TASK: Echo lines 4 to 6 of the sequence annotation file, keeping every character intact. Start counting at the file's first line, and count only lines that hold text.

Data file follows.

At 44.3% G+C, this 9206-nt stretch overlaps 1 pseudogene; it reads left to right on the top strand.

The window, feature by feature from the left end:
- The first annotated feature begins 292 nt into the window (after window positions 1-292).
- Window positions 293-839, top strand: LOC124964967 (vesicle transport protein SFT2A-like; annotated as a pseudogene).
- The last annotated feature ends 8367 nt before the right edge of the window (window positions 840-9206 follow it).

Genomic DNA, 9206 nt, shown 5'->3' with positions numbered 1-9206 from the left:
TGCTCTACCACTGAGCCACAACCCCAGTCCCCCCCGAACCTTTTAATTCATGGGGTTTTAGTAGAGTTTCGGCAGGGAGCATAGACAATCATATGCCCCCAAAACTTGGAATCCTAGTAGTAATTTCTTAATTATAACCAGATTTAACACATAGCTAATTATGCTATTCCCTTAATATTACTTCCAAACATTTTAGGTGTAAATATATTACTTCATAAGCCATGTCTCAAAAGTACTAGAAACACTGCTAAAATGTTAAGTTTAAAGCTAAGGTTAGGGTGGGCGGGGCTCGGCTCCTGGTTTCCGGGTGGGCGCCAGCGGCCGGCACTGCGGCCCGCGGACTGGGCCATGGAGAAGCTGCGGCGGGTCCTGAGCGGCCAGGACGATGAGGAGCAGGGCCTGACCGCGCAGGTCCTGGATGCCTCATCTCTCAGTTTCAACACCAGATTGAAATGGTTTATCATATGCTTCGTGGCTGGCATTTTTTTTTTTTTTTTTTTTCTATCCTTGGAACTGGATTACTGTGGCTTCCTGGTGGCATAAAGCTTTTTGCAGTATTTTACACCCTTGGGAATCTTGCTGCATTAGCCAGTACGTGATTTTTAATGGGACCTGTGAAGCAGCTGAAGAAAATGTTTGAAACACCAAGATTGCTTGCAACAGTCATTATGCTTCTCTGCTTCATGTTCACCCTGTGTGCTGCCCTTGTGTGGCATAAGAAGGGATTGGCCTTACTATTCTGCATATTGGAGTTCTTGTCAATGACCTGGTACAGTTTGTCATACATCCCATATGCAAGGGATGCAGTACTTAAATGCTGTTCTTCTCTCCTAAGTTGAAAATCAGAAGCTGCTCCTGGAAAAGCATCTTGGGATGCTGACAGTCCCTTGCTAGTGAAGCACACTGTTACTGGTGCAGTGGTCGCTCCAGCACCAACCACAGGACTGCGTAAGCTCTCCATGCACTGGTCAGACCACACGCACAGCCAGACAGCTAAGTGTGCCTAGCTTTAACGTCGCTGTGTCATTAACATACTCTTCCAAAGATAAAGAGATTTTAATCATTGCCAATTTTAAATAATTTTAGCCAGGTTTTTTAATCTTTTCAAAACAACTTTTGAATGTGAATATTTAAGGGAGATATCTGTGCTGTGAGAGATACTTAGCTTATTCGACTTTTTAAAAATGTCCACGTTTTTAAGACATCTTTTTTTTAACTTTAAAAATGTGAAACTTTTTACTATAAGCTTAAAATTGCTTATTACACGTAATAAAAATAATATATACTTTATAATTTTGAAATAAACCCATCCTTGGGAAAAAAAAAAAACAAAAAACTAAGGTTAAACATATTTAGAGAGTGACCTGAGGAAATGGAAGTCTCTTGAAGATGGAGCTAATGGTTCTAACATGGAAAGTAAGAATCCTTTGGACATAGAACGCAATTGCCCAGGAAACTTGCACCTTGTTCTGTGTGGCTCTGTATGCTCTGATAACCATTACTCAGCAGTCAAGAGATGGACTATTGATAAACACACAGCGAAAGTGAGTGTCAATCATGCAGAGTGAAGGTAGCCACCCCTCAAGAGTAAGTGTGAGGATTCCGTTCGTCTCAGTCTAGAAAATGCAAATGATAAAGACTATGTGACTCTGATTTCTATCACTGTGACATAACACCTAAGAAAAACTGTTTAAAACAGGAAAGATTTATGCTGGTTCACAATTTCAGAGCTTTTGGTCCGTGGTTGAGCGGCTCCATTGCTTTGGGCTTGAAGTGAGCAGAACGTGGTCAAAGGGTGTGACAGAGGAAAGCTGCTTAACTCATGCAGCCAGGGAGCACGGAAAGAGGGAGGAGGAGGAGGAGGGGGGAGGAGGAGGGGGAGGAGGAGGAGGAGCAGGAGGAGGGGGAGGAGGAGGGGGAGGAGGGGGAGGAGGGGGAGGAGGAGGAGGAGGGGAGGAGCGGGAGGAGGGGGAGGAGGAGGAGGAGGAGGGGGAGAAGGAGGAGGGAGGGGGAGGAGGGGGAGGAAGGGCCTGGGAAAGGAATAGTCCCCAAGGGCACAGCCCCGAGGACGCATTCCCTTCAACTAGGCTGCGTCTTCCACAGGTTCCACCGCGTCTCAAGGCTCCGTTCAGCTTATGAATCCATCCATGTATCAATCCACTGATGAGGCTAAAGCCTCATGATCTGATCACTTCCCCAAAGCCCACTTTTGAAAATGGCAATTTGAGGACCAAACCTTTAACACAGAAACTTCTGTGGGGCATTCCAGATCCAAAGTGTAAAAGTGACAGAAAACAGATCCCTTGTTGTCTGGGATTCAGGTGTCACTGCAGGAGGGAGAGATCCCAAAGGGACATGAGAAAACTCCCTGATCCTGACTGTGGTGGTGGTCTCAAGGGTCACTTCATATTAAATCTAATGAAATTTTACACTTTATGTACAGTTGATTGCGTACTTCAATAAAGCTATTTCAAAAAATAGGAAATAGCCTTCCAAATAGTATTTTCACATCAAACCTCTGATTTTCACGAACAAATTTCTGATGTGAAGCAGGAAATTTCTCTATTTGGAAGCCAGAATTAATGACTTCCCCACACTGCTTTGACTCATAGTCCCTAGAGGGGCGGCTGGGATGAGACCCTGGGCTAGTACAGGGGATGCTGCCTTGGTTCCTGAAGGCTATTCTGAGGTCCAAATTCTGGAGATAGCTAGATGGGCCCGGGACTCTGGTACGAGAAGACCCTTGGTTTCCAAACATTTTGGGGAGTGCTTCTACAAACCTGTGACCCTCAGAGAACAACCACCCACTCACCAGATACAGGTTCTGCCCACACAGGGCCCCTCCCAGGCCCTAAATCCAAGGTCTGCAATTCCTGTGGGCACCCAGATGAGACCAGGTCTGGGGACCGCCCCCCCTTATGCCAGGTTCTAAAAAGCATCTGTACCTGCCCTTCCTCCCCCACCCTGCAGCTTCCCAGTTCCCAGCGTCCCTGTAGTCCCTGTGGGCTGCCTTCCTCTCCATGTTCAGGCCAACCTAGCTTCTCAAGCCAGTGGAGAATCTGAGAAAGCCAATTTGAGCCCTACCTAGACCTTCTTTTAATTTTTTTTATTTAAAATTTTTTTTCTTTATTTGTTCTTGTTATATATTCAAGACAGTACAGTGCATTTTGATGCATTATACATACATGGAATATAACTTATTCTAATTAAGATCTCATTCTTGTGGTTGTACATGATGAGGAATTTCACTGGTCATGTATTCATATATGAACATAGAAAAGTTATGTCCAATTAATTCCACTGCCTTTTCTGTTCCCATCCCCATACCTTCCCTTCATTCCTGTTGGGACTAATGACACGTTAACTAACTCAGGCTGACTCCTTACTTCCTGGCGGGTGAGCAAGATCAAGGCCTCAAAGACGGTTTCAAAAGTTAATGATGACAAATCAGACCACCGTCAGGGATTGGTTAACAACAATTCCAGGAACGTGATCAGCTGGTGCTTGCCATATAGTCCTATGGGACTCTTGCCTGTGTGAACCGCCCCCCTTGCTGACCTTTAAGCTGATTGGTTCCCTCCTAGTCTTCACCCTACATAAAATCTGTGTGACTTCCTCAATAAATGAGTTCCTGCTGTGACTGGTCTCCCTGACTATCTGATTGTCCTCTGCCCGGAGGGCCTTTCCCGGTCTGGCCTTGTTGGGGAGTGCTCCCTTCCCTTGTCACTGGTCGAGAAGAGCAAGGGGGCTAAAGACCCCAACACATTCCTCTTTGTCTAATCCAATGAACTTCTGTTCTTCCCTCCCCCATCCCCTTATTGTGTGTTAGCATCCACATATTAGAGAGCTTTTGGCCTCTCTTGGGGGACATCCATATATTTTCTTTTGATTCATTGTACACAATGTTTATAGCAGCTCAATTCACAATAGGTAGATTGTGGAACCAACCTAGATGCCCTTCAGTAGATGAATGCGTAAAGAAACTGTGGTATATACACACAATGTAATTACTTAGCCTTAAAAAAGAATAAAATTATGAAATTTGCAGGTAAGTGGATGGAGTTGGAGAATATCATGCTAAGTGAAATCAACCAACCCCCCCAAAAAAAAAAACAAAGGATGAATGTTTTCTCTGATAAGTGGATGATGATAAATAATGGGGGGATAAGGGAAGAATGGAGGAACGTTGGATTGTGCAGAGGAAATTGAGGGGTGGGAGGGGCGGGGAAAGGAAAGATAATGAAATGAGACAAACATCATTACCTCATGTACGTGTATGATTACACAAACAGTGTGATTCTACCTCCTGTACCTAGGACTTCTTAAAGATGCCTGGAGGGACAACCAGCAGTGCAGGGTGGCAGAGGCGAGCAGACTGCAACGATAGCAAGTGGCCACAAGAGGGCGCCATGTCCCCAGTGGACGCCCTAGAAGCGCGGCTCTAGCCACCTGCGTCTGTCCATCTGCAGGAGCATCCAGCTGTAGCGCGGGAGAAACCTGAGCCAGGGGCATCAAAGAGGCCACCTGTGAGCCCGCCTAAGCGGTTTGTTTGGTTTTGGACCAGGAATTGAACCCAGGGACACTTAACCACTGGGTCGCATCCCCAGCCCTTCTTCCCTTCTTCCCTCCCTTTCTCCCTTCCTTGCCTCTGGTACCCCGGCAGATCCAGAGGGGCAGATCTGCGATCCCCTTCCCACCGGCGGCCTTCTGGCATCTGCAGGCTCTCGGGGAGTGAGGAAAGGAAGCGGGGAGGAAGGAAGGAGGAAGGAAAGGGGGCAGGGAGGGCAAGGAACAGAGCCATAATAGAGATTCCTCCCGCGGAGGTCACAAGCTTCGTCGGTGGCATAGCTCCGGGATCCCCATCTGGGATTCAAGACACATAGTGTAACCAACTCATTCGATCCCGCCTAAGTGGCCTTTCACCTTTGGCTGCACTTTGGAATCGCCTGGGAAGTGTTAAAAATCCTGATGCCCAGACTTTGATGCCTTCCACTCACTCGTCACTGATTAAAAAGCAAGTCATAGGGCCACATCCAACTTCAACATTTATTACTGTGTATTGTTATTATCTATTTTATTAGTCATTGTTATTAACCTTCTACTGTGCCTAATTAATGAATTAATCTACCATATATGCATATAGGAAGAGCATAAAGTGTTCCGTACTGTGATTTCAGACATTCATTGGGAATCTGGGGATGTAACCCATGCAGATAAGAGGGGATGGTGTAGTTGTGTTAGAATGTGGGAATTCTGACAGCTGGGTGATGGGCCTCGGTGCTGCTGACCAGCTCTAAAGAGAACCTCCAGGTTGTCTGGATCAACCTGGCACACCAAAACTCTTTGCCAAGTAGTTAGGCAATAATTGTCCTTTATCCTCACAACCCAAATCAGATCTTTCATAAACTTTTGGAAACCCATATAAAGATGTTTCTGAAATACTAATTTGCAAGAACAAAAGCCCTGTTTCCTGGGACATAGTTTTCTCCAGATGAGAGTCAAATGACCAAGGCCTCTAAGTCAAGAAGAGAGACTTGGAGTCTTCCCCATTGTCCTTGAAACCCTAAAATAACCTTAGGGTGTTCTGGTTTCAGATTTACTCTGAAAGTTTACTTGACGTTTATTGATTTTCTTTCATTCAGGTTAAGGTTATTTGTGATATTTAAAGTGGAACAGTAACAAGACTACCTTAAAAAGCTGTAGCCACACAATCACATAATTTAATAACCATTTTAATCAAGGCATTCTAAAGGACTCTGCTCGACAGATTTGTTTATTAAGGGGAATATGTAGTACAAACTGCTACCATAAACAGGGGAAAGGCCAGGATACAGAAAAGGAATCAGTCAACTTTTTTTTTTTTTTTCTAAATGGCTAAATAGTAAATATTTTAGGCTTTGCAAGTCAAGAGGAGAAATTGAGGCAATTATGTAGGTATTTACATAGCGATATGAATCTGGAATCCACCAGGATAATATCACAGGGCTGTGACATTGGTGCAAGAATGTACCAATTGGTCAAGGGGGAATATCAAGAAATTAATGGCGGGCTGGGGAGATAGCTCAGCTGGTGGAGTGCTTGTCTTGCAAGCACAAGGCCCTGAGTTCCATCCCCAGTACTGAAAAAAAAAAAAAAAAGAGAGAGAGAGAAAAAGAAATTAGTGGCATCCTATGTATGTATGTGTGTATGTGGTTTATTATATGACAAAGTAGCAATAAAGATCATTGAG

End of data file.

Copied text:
- Window positions 293-839, top strand: LOC124964967 (vesicle transport protein SFT2A-like; annotated as a pseudogene).
- The last annotated feature ends 8367 nt before the right edge of the window (window positions 840-9206 follow it).

Genomic DNA, 9206 nt, shown 5'->3' with positions numbered 1-9206 from the left: